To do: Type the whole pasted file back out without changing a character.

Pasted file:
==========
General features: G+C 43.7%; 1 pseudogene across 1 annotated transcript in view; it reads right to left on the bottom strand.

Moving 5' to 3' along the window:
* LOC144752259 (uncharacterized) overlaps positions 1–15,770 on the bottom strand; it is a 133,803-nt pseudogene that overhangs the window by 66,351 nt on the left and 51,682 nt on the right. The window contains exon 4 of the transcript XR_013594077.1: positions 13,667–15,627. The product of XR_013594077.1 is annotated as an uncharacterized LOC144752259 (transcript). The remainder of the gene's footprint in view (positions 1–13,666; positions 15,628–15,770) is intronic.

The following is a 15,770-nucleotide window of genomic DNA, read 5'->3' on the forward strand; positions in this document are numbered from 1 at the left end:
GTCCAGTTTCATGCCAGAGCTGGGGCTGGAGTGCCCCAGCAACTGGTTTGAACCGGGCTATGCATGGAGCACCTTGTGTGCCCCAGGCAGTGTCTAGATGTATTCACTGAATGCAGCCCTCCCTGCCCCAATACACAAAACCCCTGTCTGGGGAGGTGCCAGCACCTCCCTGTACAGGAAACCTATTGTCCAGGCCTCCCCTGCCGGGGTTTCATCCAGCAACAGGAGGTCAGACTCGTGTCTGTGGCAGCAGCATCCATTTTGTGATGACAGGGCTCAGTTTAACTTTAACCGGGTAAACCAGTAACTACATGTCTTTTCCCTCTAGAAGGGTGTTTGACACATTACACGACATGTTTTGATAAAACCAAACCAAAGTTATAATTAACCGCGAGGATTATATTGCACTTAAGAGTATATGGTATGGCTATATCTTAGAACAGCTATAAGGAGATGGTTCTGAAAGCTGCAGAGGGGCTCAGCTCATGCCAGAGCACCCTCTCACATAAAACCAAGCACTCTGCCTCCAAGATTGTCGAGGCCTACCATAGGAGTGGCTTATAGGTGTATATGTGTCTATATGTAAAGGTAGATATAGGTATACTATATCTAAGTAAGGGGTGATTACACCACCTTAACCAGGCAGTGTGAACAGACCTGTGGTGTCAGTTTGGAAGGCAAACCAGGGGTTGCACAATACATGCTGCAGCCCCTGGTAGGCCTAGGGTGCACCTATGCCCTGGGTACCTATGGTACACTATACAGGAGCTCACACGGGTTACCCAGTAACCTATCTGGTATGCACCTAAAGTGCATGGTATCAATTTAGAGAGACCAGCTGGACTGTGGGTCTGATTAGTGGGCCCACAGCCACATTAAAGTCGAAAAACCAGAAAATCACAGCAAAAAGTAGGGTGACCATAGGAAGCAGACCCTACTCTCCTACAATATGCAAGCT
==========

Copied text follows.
General features: G+C 43.7%; 1 pseudogene across 1 annotated transcript in view; it reads right to left on the bottom strand.

Moving 5' to 3' along the window:
* LOC144752259 (uncharacterized) overlaps positions 1–15,770 on the bottom strand; it is a 133,803-nt pseudogene that overhangs the window by 66,351 nt on the left and 51,682 nt on the right. The window contains exon 4 of the transcript XR_013594077.1: positions 13,667–15,627. The product of XR_013594077.1 is annotated as an uncharacterized LOC144752259 (transcript). The remainder of the gene's footprint in view (positions 1–13,666; positions 15,628–15,770) is intronic.

The following is a 15,770-nucleotide window of genomic DNA, read 5'->3' on the forward strand; positions in this document are numbered from 1 at the left end:
GTCCAGTTTCATGCCAGAGCTGGGGCTGGAGTGCCCCAGCAACTGGTTTGAACCGGGCTATGCATGGAGCACCTTGTGTGCCCCAGGCAGTGTCTAGATGTATTCACTGAATGCAGCCCTCCCTGCCCCAATACACAAAACCCCTGTCTGGGGAGGTGCCAGCACCTCCCTGTACAGGAAACCTATTGTCCAGGCCTCCCCTGCCGGGGTTTCATCCAGCAACAGGAGGTCAGACTCGTGTCTGTGGCAGCAGCATCCATTTTGTGATGACAGGGCTCAGTTTAACTTTAACCGGGTAAACCAGTAACTACATGTCTTTTCCCTCTAGAAGGGTGTTTGACACATTACACGACATGTTTTGATAAAACCAAACCAAAGTTATAATTAACCGCGAGGATTATATTGCACTTAAGAGTATATGGTATGGCTATATCTTAGAACAGCTATAAGGAGATGGTTCTGAAAGCTGCAGAGGGGCTCAGCTCATGCCAGAGCACCCTCTCACATAAAACCAAGCACTCTGCCTCCAAGATTGTCGAGGCCTACCATAGGAGTGGCTTATAGGTGTATATGTGTCTATATGTAAAGGTAGATATAGGTATACTATATCTAAGTAAGGGGTGATTACACCACCTTAACCAGGCAGTGTGAACAGACCTGTGGTGTCAGTTTGGAAGGCAAACCAGGGGTTGCACAATACATGCTGCAGCCCCTGGTAGGCCTAGGGTGCACCTATGCCCTGGGTACCTATGGTACACTATACAGGAGCTCACACGGGTTACCCAGTAACCTATCTGGTATGCACCTAAAGTGCATGGTATCAATTTAGAGAGACCAGCTGGACTGTGGGTCTGATTAGTGGGCCCACAGCCACATTAAAGTCGAAAAACCAGAAAATCACAGCAAAAAGTAGGGTGACCATAGGAAGCAGACCCTACTCTCCTACAATATGCAAGCT